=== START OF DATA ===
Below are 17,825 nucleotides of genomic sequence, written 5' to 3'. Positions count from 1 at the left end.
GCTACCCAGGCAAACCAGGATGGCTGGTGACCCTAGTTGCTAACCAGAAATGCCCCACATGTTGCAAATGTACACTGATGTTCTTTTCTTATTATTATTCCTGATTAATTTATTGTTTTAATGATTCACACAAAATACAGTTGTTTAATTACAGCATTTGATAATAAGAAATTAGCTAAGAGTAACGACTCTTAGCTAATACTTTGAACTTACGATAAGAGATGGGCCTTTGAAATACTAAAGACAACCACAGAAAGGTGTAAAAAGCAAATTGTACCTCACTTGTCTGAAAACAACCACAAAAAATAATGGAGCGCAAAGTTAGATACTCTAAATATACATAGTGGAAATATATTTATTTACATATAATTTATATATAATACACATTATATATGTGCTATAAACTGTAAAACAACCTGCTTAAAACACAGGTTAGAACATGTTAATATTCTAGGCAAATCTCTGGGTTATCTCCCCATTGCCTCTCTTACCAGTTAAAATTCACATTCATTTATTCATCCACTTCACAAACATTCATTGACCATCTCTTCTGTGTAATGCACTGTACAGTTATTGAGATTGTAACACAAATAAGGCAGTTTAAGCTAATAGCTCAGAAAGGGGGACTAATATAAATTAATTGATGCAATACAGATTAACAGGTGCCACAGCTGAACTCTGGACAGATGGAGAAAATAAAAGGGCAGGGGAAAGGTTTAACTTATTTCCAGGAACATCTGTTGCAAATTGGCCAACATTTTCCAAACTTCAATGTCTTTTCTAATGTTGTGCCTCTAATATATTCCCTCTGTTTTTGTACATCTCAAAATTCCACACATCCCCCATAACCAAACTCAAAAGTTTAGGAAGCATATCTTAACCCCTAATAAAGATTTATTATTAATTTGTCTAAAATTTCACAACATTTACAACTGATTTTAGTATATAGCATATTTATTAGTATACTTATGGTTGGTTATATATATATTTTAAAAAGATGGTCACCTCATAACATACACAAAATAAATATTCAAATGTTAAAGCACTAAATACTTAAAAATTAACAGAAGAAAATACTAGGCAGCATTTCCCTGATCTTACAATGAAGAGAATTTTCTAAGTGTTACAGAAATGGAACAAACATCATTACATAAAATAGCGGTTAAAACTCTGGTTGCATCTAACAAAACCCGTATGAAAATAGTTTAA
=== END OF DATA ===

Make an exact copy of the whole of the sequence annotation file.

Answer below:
Below are 17,825 nucleotides of genomic sequence, written 5' to 3'. Positions count from 1 at the left end.
GCTACCCAGGCAAACCAGGATGGCTGGTGACCCTAGTTGCTAACCAGAAATGCCCCACATGTTGCAAATGTACACTGATGTTCTTTTCTTATTATTATTCCTGATTAATTTATTGTTTTAATGATTCACACAAAATACAGTTGTTTAATTACAGCATTTGATAATAAGAAATTAGCTAAGAGTAACGACTCTTAGCTAATACTTTGAACTTACGATAAGAGATGGGCCTTTGAAATACTAAAGACAACCACAGAAAGGTGTAAAAAGCAAATTGTACCTCACTTGTCTGAAAACAACCACAAAAAATAATGGAGCGCAAAGTTAGATACTCTAAATATACATAGTGGAAATATATTTATTTACATATAATTTATATATAATACACATTATATATGTGCTATAAACTGTAAAACAACCTGCTTAAAACACAGGTTAGAACATGTTAATATTCTAGGCAAATCTCTGGGTTATCTCCCCATTGCCTCTCTTACCAGTTAAAATTCACATTCATTTATTCATCCACTTCACAAACATTCATTGACCATCTCTTCTGTGTAATGCACTGTACAGTTATTGAGATTGTAACACAAATAAGGCAGTTTAAGCTAATAGCTCAGAAAGGGGGACTAATATAAATTAATTGATGCAATACAGATTAACAGGTGCCACAGCTGAACTCTGGACAGATGGAGAAAATAAAAGGGCAGGGGAAAGGTTTAACTTATTTCCAGGAACATCTGTTGCAAATTGGCCAACATTTTCCAAACTTCAATGTCTTTTCTAATGTTGTGCCTCTAATATATTCCCTCTGTTTTTGTACATCTCAAAATTCCACACATCCCCCATAACCAAACTCAAAAGTTTAGGAAGCATATCTTAACCCCTAATAAAGATTTATTATTAATTTGTCTAAAATTTCACAACATTTACAACTGATTTTAGTATATAGCATATTTATTAGTATACTTATGGTTGGTTATATATATATTTTAAAAAGATGGTCACCTCATAACATACACAAAATAAATATTCAAATGTTAAAGCACTAAATACTTAAAAATTAACAGAAGAAAATACTAGGCAGCATTTCCCTGATCTTACAATGAAGAGAATTTTCTAAGTGTTACAGAAATGGAACAAACATCATTACATAAAATAGCGGTTAAAACTCTGGTTGCATCTAACAAAACCCGTATGAAAATAGTTTAA